Of course, the same happens in “chilly markets” like where I live — just starting from a much lower base, and on a lower scale. People with money make money on real estate. People without money, almost never.

    2. digi_owl

      Sadly a IBM Z-series do not burn as well as paper ledgers of old, so bring thermite.

  3. red plaid

    My child’s school district sent the e-mail below (edited to anonymize school district). Does anyone else’s workplace have these lax requirements? My workplace still requires 5 days of quarantine.

    At the direction of the Oregon Department of Education and XXXX County Public Health Department, XXXX school district is no longer requiring a five-day isolation period for those infected with COVID-19. Oregon public health officials believe widespread population immunity, due to vaccinations and repeated infections, means most COVID-19 infections likely are now asymptomatic or mildly symptomatic, and the five-day isolation period is doing little to reduce transmission.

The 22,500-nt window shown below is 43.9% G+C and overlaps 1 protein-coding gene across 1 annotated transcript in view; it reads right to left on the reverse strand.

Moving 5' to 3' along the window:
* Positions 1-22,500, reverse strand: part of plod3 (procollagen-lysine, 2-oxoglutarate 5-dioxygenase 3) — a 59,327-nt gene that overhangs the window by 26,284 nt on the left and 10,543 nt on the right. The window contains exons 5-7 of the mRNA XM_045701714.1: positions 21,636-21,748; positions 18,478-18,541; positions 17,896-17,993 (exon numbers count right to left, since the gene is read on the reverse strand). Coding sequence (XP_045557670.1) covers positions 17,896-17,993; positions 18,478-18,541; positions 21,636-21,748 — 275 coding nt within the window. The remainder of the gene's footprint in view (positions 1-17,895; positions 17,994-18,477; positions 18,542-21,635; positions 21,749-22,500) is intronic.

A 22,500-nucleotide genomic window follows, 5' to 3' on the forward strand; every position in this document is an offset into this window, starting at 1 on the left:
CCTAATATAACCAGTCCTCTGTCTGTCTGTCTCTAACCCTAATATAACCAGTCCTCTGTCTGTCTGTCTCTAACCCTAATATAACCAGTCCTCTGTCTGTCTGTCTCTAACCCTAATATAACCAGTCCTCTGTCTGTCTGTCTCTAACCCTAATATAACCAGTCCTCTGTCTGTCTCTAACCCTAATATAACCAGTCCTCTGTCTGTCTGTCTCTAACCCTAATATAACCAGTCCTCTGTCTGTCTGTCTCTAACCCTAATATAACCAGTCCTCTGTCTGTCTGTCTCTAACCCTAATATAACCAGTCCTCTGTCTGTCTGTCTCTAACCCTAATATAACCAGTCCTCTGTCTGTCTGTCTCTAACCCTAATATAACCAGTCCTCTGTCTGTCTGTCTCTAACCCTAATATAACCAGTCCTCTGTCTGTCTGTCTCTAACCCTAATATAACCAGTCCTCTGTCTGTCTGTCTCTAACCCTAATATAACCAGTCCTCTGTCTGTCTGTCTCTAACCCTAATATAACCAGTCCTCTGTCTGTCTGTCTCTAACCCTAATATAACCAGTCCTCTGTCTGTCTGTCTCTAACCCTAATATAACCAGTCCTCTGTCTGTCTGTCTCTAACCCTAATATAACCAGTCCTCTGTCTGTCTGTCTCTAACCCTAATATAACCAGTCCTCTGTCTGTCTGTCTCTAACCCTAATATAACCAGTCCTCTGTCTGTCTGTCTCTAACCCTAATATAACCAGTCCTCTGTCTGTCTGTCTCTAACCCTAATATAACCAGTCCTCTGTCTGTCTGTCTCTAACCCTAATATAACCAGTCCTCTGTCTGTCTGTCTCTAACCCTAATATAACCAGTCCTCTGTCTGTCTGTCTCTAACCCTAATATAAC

Students who are infected with COVID-19 may return to school after being fever-free for 24 hours and when symptoms are improving. Masking continues to be optional.

    1. some guy

      I doubt the people you write about are high enough up any totem polls to where they are being consciously advised of the developing deliberate covid spreading policy or their role in spreading covid. People down at their level believe the propaganda about how safe it all is and are acting accordingly.

      How to keep your kids’s masks on in the teeth of a Typhoid Mary Zombie school district and County Public Health Department? I don’t know. Perhaps claim that masks have kept your kids from getting colds and flus and you are having your kids stay masked for your and their zero-colds-and-flu convenience. No point sharing any truth with people who can’t handle the truth.

      1. some guy

        I read a tinfoil theory somewhere that hidden among the people making public covid-containment policy for schools in particular were/are people with a vested interest in private schools and an ideological desire to see the public school sector eliminated from existence. Covid handed them a way to eliminate public schools from existence.